Ontario to spend $72.6M over 3 years on psychotherapy
Health Minister Eric Hoskins says the money will benefit people suffering from anxiety, depression
Ontario Health Minister Eric Hoskins announced on Monday that the province will provide an additional $72.6 million over the next three years for psychotherapy programs.
Hoskins said the money is expected to help more than 100,000 people suffering from mental health conditions.
"Structured psychotherapy is an evidence-based, life-saving treatment for illnesses such as anxiety and depression," Hoskins said in a news release.
"Public funding for this intervention is a major milestone toward ensuring that people with mental illness receive just and equitable access to the health care they deserve."
Speaking at the start of Mental Illness Awareness Week at the Centre for Addiction and Mental Health (CAMH) in Toronto, Hoskins said the money is part of the province's $140-million investment in mental health services over three years.
CAMH provides inpatient and outpatient clinical supports for people with complex mental illness, patient and family resources, and recreation facilities.
The amount is in addition to the $3.7 billion that Ontario invested in mental health services in 2015-16, he said.
CAMH Queen West site redevelopment begins
Hoskins said the province will invest in the following programs:
- In-person individual and group psychotherapy counselling programs coordinated through Ontario's four specialty mental health hospitals — CAMH, Ontario Shores Centre for Mental Health Sciences, Royal Ottawa Health Care Group and Waypoint Centre for Mental Health Care — through the help of community-based providers.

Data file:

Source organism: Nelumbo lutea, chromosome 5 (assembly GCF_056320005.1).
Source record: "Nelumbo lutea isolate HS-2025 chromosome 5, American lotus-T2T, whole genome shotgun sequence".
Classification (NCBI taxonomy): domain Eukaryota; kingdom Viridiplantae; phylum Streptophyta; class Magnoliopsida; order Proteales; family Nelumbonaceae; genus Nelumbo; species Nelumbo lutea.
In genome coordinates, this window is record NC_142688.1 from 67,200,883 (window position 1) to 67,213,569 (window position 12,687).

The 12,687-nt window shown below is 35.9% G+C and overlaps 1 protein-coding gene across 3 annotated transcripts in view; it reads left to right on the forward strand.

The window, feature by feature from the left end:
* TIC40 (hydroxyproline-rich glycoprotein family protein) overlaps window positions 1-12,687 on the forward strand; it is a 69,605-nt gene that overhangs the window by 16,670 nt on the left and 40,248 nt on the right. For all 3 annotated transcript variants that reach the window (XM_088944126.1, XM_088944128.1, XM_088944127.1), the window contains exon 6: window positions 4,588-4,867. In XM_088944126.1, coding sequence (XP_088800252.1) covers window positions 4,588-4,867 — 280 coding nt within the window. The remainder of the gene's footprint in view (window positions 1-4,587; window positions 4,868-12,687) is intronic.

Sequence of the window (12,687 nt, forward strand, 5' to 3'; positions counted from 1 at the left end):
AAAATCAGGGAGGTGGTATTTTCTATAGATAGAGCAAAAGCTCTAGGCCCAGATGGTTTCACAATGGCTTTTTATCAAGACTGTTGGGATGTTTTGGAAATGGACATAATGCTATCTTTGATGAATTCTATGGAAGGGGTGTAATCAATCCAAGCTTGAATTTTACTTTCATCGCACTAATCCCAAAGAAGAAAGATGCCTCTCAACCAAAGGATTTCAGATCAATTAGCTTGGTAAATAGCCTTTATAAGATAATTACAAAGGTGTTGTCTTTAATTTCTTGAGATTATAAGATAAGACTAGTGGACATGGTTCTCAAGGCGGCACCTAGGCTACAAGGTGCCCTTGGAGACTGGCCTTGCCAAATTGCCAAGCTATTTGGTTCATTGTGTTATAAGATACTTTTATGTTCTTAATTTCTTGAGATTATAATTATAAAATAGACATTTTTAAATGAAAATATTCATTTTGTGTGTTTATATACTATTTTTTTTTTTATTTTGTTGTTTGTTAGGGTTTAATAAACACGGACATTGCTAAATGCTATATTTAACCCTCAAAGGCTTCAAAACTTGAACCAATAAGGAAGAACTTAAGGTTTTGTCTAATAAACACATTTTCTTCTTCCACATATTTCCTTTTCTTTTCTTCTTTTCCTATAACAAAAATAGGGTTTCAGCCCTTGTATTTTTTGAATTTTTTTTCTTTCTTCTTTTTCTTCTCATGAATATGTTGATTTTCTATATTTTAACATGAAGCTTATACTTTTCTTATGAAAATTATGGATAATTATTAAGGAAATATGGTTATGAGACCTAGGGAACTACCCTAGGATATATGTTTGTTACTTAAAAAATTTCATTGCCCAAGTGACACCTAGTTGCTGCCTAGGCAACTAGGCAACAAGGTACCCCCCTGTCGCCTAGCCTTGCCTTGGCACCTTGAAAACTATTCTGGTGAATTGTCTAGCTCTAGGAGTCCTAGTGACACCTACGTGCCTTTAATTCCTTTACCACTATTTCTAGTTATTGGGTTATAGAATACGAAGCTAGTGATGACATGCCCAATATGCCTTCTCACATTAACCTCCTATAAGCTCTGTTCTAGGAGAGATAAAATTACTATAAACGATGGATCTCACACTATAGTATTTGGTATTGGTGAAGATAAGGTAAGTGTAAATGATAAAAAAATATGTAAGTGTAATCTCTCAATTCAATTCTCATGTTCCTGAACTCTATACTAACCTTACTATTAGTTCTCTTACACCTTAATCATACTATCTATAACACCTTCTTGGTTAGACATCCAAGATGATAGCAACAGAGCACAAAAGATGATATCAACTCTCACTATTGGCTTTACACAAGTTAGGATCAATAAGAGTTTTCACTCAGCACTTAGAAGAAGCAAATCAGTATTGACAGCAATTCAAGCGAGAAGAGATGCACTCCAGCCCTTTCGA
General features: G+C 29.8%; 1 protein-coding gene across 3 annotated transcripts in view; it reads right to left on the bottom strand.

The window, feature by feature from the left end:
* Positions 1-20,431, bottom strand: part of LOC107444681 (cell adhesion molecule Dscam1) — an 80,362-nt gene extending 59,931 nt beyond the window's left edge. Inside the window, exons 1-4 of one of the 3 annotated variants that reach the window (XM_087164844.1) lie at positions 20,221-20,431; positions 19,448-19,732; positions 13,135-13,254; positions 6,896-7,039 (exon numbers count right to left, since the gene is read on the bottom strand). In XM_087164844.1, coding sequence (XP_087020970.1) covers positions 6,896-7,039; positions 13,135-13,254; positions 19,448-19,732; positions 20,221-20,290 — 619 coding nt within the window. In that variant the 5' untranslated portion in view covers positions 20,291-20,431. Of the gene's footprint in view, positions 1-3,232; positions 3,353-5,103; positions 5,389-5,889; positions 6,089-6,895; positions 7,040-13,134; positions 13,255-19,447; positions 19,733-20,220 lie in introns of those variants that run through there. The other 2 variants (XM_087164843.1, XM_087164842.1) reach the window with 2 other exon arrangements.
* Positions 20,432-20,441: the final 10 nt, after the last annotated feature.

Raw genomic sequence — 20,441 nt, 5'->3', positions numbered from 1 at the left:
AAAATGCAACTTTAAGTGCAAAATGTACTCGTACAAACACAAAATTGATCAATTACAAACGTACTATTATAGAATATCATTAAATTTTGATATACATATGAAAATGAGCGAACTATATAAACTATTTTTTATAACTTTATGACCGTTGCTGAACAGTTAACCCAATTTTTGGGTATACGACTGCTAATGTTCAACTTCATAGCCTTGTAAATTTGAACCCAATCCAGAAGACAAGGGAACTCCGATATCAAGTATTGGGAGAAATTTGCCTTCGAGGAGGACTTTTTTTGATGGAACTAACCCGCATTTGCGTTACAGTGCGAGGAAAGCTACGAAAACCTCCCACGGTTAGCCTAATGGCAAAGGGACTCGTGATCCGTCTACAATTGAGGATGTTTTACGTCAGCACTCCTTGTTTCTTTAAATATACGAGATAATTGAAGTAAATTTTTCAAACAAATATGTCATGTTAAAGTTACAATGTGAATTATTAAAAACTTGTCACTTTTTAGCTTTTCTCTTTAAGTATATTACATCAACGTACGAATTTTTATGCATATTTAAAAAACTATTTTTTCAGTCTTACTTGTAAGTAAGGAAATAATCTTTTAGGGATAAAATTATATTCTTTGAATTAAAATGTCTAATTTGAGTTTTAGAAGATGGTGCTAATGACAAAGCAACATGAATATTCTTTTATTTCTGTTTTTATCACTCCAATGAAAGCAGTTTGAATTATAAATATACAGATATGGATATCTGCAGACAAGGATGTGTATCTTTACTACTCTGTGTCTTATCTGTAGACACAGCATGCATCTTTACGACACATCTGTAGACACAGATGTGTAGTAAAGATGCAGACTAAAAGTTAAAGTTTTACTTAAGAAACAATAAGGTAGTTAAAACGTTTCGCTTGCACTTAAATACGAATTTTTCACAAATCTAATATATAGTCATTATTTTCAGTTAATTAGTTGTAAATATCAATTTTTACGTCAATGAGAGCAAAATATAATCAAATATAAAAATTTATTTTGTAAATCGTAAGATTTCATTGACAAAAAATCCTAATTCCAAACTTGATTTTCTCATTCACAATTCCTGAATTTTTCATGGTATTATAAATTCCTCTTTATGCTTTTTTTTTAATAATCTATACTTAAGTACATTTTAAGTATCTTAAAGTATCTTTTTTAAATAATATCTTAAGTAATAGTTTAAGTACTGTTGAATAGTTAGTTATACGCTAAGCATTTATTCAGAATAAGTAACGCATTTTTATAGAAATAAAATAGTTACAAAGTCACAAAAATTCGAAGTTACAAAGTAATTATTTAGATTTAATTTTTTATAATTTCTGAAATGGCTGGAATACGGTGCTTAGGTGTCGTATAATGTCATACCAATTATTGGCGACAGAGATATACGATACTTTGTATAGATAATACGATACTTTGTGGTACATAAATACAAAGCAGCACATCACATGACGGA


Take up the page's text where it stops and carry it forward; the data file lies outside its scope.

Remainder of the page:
- These programs will be provided through local primary care providers and community mental health agencies, and will also be available remotely through the Ontario Telemedicine Network.
- Bounce Back, a coaching program managed by Canadian Mental Health Association Ontario, which includes telephone support and instructional workbooks that help people learn skills to address problems related to moderate depression and anxiety.
- Online mental health self-management tools coordinated by the Ontario Telemedicine Network.
According to the Ontario government, people can access these programs by speaking to their primary care providers and visiting local community mental health and addictions centres.
Hoskins also drew attention to the beginning of construction for CAMH's Queen West site redevelopment.
The redevelopment means 655,000 square feet of new space will be constructed. The expansion will include 235 inpatient beds, an emergency room open 24 hours, research and education facilities, and parks and retail space within CAMH's neighbourhood.
Hoskins said Ontario is investing up to $633 million in CAMH's expansion.
According to the news release, about 30 per cent of Ontario residents will experience mental illness or substance abuse at some point in their lifetime.